Here's a Quaint Complaint...

      ... about our President: he's not enough like Jimmy Carter.

      Third World Watch

      Oh, for pity sakes.  Somebody needs to construct a "Third-World Index," to measure just how close the United States is coming to represent, say, Rwanda or Uzbekistan.  We could put Simon Johnson in charge of banana republic finance issues.    Rick Perlstein ought to be available to track the decaying infrastructure.  And now we can deploy T. W. Farnam of the Washington Post  to track the great  Taxes-are-for-little-people E;pidemic. Jeez Louise, forget about knowing how to play the game--isn't anybody even trying to play the game any more?  In Kentucky it used to be (maybe it still is) a condition of public office that you swear that you had not fought a duel.  Dueling is, perhaps, a mere private matter, but for enjoying public benefaction, couldn't we make a rule that you at least show that you have paid your bills? 

       Read the fine print in Farnam's account and you can infer that this isn't even particularly knew but I don't see any reason not to get infuriated with it anyway.    And what is particularly egregious is anything even remotely resembling a glimmer of shame.  Democrats are likely to tell you they "forgot," probably in the press of doing the people's important business.  Republicans are bound to suggest that they are just serving the public good, liberating some of those tax dollars from the bureaucratic prison out into the free upper air of the markeplace.  Neither view washes; the combined picture is one which standards of civic responsibility no longer seem to work, but where we have an elite class that really doesn't give a rat's patootie whether they work or  not.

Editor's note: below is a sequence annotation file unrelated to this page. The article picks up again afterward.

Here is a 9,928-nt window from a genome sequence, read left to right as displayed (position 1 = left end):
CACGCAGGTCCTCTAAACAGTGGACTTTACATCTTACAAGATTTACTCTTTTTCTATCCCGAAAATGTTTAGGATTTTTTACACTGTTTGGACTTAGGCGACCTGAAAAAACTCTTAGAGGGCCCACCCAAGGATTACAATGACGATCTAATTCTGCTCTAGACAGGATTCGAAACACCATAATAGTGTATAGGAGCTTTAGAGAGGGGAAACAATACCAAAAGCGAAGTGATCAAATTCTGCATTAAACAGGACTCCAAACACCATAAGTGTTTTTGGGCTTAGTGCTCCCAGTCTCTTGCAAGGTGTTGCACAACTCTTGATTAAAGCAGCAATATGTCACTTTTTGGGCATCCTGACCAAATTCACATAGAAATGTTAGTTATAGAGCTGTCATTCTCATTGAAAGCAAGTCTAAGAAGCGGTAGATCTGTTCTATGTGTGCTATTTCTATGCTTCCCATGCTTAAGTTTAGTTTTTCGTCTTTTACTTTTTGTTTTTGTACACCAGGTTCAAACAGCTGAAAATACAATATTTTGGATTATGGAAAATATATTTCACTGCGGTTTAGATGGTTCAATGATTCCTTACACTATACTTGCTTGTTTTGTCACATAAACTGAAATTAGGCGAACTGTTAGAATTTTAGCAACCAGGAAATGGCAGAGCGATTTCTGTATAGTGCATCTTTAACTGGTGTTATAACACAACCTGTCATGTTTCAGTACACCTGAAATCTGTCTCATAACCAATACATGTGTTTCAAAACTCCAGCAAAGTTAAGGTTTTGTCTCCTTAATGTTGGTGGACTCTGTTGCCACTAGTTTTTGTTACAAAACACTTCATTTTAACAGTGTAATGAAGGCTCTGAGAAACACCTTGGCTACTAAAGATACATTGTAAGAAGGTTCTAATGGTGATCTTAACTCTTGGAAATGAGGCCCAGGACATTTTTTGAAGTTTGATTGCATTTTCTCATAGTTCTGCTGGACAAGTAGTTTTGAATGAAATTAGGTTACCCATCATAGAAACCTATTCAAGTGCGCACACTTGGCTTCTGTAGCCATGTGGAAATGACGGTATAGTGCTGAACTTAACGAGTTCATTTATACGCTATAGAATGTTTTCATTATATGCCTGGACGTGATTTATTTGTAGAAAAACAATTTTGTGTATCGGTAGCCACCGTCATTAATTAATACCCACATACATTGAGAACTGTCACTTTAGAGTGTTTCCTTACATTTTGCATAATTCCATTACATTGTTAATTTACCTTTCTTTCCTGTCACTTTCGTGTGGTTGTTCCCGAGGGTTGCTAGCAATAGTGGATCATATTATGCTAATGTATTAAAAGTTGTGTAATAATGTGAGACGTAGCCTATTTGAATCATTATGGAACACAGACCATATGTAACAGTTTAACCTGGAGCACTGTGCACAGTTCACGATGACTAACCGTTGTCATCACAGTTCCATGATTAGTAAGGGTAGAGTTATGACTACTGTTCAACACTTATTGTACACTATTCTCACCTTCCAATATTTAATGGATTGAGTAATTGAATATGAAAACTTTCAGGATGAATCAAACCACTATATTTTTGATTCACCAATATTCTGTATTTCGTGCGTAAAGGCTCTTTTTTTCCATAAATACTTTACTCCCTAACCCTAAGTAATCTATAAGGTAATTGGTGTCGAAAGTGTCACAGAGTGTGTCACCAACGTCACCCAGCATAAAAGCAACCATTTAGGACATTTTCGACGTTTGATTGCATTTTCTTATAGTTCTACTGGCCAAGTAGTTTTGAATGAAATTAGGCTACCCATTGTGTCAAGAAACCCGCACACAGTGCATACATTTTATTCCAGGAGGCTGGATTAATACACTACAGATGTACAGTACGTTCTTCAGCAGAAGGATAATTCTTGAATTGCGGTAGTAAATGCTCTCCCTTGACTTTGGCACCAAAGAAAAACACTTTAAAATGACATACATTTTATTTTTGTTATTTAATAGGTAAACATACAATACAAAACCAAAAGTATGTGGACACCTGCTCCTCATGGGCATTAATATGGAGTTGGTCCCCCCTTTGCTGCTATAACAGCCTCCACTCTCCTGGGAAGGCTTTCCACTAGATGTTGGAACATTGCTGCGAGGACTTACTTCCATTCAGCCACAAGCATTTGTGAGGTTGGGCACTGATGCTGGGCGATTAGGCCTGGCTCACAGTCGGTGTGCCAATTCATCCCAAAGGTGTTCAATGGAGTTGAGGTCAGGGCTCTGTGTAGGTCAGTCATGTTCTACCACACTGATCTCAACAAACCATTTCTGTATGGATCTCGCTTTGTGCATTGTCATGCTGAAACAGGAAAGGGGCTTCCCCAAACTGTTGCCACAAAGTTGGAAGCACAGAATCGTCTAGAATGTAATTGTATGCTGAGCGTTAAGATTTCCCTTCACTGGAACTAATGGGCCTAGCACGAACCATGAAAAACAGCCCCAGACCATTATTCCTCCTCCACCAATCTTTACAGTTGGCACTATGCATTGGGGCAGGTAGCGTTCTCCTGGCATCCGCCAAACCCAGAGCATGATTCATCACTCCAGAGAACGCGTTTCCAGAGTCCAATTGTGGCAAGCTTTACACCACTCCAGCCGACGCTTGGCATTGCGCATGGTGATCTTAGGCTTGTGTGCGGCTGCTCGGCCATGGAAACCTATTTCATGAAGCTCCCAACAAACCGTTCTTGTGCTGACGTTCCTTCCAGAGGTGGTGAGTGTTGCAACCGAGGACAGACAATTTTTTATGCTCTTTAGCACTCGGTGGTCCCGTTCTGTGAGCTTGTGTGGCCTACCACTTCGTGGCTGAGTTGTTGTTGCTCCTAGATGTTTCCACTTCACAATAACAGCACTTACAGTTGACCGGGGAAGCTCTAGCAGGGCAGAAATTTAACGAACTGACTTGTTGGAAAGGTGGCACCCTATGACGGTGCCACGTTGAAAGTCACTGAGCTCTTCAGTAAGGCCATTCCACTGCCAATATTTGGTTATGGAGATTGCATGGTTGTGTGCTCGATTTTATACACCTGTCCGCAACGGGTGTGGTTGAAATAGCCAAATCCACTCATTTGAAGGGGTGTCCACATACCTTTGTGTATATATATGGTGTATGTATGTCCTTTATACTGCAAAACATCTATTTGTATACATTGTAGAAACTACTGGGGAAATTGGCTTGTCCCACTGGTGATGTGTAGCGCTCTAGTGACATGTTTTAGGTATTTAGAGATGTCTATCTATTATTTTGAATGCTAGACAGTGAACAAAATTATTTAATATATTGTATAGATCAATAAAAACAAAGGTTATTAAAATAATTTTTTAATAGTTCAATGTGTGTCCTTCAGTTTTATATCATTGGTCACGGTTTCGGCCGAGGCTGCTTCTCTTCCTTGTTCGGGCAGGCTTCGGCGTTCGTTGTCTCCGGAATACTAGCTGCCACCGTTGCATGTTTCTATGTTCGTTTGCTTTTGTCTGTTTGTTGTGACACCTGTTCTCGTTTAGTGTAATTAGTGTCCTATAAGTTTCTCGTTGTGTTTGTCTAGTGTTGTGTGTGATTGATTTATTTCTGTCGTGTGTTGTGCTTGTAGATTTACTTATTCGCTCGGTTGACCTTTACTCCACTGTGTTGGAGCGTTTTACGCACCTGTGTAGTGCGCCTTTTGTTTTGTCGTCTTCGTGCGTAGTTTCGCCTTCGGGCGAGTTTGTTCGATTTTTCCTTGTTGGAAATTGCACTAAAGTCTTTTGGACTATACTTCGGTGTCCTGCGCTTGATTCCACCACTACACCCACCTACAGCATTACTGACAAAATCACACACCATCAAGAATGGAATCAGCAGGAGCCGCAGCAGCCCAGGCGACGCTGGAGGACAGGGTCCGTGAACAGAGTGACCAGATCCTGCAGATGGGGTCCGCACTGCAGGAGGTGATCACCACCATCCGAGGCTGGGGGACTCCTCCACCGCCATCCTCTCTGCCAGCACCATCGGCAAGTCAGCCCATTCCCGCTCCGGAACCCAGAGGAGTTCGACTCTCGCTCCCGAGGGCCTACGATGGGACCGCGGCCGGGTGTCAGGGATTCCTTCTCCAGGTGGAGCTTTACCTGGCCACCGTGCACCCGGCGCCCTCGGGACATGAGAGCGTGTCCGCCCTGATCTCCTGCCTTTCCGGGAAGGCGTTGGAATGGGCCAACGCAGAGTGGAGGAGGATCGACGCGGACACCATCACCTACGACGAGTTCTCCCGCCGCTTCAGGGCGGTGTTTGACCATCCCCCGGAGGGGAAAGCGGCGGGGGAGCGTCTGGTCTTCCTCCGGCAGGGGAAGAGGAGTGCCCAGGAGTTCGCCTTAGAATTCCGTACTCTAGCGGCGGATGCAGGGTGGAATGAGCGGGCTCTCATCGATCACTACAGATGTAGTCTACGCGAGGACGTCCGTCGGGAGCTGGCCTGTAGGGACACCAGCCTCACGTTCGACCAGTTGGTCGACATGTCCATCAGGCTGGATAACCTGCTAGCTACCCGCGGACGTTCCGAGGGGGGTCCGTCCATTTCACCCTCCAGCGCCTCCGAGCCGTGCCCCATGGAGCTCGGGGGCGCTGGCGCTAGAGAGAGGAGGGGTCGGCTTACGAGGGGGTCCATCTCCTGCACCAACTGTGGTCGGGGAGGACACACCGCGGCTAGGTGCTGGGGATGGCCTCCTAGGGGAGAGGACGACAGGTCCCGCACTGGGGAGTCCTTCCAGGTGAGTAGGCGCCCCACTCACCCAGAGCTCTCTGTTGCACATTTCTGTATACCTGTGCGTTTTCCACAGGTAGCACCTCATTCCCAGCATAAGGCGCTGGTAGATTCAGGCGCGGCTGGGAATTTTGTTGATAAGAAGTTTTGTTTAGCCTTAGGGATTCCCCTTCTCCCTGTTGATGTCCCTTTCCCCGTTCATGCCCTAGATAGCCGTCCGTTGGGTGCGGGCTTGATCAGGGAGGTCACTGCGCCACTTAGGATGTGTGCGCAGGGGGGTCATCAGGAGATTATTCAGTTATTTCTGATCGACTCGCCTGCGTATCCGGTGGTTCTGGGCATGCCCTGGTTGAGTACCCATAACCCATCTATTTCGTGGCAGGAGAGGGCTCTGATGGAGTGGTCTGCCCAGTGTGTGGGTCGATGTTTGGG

More de Gaulle: "Now She is Like the Others"

      As we gasp and admire at the spectacle of the incredible shrinking presidency of Nicolas Sarkozy, it is pleasant to go back and again remember le grand asperge, Charles de Gaulle, of whom I wrote yesterday.  Wherefore I pulled down my copy of Clive James' quirky but compulsively readable Cultural Amnesia and flipped open to James' appreciation of the great man,.  And here is something I had forgotten: de Gaulle had a daughter "who had a severe case of Down's" syndrome," abnd, per James "died choking in her father's arms."  De Gaulle wrote to his sister: "A spirit has been set free.   But the disappearance of our poor suffering infant [she was 20--ed.], our little daughter without hope, has done us an immense pain."   He is reported to have said at her funeral: "Now she is like the others."  James explains: